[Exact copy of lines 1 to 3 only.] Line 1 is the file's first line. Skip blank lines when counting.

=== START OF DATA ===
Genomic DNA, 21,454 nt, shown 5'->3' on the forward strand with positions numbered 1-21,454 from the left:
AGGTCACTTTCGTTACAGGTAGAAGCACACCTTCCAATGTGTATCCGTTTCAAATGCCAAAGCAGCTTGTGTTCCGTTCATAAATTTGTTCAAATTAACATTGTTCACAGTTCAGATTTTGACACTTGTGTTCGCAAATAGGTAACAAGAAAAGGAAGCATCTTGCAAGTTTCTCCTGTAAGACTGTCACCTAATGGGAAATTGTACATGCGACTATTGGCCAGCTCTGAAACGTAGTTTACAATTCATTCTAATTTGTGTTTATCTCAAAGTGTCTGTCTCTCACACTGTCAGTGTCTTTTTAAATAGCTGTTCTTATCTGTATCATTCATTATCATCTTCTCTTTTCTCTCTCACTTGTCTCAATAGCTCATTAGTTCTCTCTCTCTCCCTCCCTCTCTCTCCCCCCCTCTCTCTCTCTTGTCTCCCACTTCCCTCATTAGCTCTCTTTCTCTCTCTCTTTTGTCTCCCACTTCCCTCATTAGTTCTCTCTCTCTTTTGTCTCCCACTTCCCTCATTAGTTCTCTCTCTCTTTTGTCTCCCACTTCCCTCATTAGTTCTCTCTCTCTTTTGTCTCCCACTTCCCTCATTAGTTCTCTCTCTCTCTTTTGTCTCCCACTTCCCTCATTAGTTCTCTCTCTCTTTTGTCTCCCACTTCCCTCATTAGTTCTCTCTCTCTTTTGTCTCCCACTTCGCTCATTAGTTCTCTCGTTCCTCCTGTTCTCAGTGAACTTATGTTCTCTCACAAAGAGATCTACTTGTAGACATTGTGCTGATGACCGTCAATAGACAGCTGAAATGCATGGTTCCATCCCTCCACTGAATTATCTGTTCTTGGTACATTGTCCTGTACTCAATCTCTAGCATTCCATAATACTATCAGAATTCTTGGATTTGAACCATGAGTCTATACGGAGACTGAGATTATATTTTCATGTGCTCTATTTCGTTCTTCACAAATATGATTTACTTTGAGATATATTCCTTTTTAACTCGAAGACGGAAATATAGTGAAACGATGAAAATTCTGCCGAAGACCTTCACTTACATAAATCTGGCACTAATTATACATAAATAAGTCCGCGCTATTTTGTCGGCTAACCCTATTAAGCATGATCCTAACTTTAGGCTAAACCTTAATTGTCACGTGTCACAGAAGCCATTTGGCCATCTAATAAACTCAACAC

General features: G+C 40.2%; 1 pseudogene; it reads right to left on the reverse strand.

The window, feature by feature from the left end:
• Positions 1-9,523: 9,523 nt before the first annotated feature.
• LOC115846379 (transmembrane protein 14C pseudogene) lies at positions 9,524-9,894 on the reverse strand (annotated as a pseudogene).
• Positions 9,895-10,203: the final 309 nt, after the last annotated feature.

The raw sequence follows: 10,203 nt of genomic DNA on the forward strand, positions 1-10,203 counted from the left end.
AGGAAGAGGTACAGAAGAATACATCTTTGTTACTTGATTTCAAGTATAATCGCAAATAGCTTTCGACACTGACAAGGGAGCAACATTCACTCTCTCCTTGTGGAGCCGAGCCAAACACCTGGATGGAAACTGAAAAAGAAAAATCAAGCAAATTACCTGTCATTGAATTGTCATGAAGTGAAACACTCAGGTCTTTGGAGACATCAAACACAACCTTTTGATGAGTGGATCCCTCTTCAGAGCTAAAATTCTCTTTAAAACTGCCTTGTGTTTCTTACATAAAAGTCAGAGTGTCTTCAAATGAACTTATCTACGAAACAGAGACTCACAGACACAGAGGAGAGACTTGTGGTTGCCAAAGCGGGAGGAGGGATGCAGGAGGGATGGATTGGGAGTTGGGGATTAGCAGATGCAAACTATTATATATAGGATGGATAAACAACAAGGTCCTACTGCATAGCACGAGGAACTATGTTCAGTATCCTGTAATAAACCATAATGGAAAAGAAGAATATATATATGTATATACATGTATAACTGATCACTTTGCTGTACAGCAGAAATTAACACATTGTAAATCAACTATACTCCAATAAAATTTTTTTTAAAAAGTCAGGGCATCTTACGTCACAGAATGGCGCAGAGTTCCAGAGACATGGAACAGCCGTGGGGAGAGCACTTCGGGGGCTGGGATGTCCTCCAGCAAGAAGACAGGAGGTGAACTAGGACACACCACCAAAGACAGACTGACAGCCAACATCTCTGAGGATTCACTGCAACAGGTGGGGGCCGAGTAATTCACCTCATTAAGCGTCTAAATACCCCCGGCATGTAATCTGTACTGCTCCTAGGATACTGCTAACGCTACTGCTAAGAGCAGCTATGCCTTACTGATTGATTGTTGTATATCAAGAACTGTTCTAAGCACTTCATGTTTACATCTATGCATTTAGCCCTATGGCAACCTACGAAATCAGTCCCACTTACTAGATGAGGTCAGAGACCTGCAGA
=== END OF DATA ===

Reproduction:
Genomic DNA, 21,454 nt, shown 5'->3' on the forward strand with positions numbered 1-21,454 from the left:
AGGTCACTTTCGTTACAGGTAGAAGCACACCTTCCAATGTGTATCCGTTTCAAATGCCAAAGCAGCTTGTGTTCCGTTCATAAATTTGTTCAAATTAACATTGTTCACAGTTCAGATTTTGACACTTGTGTTCGCAAATAGGTAACAAGAAAAGGAAGCATCTTGCAAGTTTCTCCTGTAAGACTGTCACCTAATGGGAAATTGTACATGCGACTATTGGCCAGCTCTGAAACGTAGTTTACAATTCATTCTAATTTGTGTTTATCTCAAAGTGTCTGTCTCTCACACTGTCAGTGTCTTTTTAAATAGCTGTTCTTATCTGTATCATTCATTATCATCTTCTCTTTTCTCTCTCACTTGTCTCAATAGCTCATTAGTTCTCTCTCTCTCCCTCCCTCTCTCTCCCCCCCTCTCTCTCTCTTGTCTCCCACTTCCCTCATTAGCTCTCTTTCTCTCTCTCTTTTGTCTCCCACTTCCCTCATTAGTTCTCTCTCTCTTTTGTCTCCCACTTCCCTCATTAGTTCTCTCTCTCTTTTGTCTCCCACTTCCCTCATTAGTTCTCTCTCTCTTTTGTCTCCCACTTCCCTCATTAGTTCTCTCTCTCTCTTTTGTCTCCCACTTCCCTCATTAGTTCTCTCTCTCTTTTGTCTCCCACTTCCCTCATTAGTTCTCTCTCTCTTTTGTCTCCCACTTCGCTCATTAGTTCTCTCGTTCCTCCTGTTCTCAGTGAACTTATGTTCTCTCACAAAGAGATCTACTTGTAGACATTGTGCTGATGACCGTCAATAGACAGCTGAAATGCATGGTTCCATCCCTCCACTGAATTATCTGTTCTTGGTACATTGTCCTGTACTCAATCTCTAGCATTCCATAATACTATCAGAATTCTTGGATTTGAACCATGAGTCTATACGGAGACTGAGATTATATTTTCATGTGCTCTATTTCGTTCTTCACAAATATGATTTACTTTGAGATATATTCCTTTTTAACTCGAAGACGGAAATATAGTGAAACGATGAAAATTCTGCCGAAGACCTTCACTTACATAAATCTGGCACTAATTATACATAAATAAGTCCGCGCTATTTTGTCGGCTAACCCTATTAAGCATGATCCTAACTTTAGGCTAAACCTTAATTGTCACGTGTCACAGAAGCCATTTGGCCATCTAATAAACTCAACAC

General features: G+C 40.2%; 1 pseudogene; it reads right to left on the reverse strand.